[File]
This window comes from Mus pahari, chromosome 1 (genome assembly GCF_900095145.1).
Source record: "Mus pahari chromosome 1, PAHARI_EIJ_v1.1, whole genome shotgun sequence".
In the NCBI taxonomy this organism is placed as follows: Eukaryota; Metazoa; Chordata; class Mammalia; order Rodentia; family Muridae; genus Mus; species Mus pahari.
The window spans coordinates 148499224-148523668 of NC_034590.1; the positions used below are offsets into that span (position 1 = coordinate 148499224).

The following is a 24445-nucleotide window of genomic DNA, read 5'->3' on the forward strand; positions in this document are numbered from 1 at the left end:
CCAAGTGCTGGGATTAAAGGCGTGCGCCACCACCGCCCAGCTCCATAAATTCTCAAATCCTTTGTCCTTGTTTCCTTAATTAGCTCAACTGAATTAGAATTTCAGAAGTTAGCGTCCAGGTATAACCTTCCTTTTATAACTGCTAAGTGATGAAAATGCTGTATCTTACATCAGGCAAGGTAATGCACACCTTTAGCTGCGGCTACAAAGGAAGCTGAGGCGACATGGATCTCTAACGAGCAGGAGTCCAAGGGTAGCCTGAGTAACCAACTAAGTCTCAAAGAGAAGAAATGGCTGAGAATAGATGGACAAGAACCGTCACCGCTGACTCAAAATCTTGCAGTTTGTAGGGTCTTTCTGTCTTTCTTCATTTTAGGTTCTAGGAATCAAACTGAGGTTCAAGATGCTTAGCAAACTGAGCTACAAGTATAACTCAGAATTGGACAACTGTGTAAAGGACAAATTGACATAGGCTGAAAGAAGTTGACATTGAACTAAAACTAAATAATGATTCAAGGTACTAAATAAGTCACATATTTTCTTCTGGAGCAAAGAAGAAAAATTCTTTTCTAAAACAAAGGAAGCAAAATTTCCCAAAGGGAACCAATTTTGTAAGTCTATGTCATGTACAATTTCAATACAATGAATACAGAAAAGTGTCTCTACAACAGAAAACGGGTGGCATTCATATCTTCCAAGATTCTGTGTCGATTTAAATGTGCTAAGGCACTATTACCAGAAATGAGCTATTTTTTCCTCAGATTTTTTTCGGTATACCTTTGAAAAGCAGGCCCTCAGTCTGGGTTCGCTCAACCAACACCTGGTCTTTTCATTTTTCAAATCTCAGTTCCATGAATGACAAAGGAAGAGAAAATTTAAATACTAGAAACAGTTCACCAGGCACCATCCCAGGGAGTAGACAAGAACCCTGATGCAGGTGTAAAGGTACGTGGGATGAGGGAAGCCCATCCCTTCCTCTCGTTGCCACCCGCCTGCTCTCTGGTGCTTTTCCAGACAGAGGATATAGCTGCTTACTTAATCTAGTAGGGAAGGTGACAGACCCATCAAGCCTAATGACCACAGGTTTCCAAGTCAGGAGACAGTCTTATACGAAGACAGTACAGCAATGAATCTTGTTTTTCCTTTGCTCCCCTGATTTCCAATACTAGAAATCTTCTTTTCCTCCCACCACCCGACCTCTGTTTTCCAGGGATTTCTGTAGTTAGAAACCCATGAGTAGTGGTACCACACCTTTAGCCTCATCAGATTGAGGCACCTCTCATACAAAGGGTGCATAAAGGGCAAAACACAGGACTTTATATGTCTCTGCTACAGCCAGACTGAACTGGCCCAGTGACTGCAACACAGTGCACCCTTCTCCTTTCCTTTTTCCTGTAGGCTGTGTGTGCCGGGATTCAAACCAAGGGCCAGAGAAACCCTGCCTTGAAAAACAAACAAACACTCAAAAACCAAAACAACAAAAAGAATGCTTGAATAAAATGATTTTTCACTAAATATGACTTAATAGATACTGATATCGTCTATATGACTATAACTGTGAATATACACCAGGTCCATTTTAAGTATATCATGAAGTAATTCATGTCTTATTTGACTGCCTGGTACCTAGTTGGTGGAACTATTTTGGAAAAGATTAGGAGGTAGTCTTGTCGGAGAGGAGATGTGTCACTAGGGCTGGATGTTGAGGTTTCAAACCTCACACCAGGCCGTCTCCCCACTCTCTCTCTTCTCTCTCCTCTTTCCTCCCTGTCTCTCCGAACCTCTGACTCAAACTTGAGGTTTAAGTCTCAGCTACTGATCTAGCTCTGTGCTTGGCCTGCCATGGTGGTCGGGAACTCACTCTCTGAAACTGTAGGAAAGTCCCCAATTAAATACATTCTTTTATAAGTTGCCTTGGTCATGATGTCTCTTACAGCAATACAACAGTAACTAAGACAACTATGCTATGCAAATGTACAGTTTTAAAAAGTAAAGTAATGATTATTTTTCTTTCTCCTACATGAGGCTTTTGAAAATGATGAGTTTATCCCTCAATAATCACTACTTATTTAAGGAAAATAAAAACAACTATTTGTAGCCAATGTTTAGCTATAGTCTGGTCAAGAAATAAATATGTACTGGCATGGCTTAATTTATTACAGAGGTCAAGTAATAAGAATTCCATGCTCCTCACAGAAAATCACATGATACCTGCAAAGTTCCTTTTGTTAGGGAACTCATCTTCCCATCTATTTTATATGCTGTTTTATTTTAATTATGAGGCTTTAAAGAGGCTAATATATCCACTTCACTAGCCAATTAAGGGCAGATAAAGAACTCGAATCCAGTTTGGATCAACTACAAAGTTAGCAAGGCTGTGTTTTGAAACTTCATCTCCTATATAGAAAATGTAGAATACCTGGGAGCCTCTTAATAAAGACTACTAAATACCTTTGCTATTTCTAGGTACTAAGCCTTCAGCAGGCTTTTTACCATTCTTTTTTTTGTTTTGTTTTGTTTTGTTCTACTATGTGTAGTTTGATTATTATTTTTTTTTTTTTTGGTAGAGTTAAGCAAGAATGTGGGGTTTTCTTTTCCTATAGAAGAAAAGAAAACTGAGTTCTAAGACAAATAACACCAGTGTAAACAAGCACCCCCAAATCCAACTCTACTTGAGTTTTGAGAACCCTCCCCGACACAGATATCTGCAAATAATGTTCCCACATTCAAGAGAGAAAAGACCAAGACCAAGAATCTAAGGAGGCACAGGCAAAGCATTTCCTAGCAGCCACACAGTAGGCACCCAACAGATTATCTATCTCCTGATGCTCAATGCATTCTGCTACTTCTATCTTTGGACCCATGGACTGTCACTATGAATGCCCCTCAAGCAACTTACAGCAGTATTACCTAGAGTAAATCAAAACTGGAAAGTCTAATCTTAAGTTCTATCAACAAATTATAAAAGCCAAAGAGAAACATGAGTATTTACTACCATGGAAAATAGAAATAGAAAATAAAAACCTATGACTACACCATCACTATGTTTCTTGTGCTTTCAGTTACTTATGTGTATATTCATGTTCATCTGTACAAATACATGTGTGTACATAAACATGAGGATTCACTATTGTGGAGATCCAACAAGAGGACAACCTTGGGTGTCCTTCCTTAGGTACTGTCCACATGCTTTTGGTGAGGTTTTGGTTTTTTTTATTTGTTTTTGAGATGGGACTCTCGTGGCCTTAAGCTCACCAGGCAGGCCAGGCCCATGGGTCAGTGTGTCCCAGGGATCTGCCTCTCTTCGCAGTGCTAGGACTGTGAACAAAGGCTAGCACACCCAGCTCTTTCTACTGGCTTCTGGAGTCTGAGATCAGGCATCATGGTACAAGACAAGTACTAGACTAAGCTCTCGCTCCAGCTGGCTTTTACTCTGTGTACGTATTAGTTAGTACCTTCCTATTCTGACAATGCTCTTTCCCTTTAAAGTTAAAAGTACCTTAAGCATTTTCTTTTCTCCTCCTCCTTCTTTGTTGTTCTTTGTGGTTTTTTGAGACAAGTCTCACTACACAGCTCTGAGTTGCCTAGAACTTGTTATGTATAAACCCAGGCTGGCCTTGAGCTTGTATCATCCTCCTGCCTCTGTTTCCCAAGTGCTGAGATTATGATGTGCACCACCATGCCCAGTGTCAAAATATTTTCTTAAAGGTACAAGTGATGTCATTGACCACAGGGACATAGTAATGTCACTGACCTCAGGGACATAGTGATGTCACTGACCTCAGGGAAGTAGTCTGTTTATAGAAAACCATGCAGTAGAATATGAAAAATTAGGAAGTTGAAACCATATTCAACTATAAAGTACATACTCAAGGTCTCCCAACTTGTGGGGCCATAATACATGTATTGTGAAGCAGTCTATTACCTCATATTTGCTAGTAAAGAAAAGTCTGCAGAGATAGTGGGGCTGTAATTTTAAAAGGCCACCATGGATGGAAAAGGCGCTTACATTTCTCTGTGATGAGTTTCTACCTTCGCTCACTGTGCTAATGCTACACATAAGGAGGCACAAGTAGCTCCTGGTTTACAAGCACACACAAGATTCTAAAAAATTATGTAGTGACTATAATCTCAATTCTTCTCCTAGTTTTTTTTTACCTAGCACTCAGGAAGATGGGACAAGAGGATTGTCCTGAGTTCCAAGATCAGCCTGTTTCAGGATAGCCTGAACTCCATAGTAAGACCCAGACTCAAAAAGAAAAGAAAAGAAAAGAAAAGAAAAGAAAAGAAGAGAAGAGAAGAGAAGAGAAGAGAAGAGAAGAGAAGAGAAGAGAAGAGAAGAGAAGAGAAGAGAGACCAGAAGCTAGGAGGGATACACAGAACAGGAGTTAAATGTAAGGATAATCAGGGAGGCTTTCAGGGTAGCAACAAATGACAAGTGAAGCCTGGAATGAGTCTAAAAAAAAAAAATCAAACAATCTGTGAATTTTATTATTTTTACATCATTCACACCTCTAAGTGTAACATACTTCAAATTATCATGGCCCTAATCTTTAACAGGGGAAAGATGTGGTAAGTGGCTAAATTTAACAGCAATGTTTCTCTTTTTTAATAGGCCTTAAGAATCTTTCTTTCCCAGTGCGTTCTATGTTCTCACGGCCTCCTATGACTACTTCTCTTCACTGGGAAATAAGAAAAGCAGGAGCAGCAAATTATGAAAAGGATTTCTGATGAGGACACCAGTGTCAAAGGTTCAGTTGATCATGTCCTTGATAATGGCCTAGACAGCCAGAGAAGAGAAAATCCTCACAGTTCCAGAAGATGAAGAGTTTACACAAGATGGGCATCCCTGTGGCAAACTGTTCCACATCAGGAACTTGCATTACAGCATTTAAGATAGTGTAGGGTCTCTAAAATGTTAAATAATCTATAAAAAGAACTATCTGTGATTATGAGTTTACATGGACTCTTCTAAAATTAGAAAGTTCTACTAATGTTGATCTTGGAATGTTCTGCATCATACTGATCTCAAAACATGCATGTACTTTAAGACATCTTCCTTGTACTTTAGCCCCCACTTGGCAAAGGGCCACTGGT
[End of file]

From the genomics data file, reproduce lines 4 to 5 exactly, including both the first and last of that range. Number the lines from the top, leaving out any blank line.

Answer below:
The window spans coordinates 148499224-148523668 of NC_034590.1; the positions used below are offsets into that span (position 1 = coordinate 148499224).

The following is a 24445-nucleotide window of genomic DNA, read 5'->3' on the forward strand; positions in this document are numbered from 1 at the left end: